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Messenger RNA‐based vaccines: progress, challenges, applications

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Twenty years after the demonstration that messenger RNA (mRNA) was expressed and immunogenic upon direct injection in mice, the first successful proof‐of‐concept of specific protection against viral infection in small and large animals was reported. These data indicate wider applicability to infectious disease and should encourage continued translation of mRNA‐based prophylactic vaccines into human clinical trials. At the conceptual level, mRNA‐based vaccines—more than other genetic vectors—combine the simplicity, safety, and focused immunogenicity of subunit vaccines with favorable immunological properties of live viral vaccines: (1) mRNA vaccines are molecularly defined and carry no excess information. In the environment and upon physical contact, RNA is rapidly degraded by ubiquitous RNases and cannot persist. These characteristics also guarantee tight control over their immunogenic profile (including avoidance of vector‐specific immune responses that could interfere with repeated administration), pharmacokinetics, and dosing. (2) mRNA vaccines are synthetically produced by an enzymatic process, just requiring information about the nucleic acid sequence of the desired antigen. This greatly reduces general complications associated with biological vaccine production, such as handling of infectious agents, genetic variability, environmental risks, or restrictions to vaccine distribution. (3) RNA can be tailored to provide potent adjuvant stimuli to the innate immune system by direct activation of RNA‐specific receptors; this may reduce the need for additional adjuvants. The formation of native antigen in situ affords great versatility, including intracellular localization, membrane association, posttranslational modification, supra‐molecular assembly, or targeted structural optimization of delivered antigen. Messenger RNA vaccines induce balanced immune responses including B cells, helper T cells, and cytotoxic T lymphocytes, rendering them an extremely adaptable platform. This article surveys the design, mode of action, and capabilities of state‐of‐the‐art mRNA vaccines, focusing on the paradigm of influenza prophylaxis. WIREs RNA 2013, 4:737–749. doi: 10.1002/wrna.1189 This article is categorized under: Translation > Translation Regulation RNA in Disease and Development > RNA in Disease RNA Methods > RNA Analyses in Cells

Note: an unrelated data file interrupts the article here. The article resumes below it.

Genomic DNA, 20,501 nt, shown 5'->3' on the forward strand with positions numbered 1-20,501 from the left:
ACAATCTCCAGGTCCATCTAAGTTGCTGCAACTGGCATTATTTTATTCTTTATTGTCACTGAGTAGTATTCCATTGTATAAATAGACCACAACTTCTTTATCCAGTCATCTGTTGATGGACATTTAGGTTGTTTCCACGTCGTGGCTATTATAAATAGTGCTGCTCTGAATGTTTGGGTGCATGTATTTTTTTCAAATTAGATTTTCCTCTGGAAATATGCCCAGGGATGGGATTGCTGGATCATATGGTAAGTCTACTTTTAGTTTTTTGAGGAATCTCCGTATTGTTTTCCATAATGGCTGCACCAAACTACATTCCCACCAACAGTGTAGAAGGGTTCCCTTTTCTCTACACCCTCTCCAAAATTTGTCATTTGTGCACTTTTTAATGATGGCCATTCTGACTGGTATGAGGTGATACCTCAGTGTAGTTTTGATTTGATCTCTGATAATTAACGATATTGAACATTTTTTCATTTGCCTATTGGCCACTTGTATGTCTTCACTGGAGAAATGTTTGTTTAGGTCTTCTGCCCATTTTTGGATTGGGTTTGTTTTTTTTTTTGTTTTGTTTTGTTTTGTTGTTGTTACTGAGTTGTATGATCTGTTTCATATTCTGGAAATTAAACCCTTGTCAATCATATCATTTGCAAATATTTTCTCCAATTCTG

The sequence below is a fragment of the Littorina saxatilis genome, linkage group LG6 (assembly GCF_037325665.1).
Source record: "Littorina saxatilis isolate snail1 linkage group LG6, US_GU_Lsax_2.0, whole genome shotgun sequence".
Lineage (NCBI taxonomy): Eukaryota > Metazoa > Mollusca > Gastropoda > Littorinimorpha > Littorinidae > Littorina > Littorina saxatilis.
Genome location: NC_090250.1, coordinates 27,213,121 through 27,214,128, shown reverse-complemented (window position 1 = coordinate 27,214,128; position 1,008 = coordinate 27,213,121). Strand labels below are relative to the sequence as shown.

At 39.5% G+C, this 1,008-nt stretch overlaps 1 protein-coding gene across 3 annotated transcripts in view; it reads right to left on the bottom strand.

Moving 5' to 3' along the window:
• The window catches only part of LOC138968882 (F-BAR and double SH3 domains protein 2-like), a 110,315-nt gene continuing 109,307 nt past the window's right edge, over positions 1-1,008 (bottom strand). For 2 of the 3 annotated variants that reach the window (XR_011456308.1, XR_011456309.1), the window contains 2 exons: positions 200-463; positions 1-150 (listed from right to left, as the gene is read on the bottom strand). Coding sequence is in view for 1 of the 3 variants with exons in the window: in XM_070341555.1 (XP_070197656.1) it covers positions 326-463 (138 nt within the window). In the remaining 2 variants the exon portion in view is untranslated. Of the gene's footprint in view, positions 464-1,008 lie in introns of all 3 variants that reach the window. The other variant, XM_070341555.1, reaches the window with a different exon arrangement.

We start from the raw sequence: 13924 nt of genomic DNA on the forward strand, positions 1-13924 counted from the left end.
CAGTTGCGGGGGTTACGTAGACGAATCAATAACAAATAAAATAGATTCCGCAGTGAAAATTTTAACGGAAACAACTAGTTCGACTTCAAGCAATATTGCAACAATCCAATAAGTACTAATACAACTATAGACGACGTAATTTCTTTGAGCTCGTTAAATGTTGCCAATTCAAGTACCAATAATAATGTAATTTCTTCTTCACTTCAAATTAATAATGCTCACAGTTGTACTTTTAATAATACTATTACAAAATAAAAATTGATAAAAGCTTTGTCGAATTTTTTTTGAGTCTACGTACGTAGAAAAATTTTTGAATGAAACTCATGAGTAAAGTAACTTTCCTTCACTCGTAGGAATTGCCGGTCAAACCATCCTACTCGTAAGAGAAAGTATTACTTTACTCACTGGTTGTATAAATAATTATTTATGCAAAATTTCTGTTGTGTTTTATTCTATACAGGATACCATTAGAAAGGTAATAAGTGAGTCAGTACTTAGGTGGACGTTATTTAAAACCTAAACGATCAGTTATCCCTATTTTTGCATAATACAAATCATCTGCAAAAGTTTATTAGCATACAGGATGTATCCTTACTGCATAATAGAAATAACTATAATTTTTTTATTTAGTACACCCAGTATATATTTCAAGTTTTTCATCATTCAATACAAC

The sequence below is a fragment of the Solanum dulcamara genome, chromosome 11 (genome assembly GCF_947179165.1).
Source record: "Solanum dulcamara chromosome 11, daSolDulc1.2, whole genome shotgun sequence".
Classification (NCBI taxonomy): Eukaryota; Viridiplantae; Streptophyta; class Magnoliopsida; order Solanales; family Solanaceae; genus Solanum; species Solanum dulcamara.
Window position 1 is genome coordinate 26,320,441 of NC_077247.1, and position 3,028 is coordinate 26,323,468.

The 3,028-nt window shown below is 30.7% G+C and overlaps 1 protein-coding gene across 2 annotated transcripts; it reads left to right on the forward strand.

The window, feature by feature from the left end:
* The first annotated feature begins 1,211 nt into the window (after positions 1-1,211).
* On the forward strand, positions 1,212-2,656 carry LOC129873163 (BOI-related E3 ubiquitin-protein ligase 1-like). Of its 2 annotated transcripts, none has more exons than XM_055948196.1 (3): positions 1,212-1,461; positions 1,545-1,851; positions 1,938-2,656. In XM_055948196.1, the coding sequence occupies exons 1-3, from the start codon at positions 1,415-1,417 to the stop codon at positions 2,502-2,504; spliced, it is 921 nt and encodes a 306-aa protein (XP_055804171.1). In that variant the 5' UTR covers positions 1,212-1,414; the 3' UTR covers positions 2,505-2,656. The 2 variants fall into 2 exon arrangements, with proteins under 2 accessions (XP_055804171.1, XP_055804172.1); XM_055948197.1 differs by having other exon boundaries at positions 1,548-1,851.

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RNA Methods > RNA Analyses in Cells
Translation > Translation Regulation
RNA in Disease and Development > RNA in Disease

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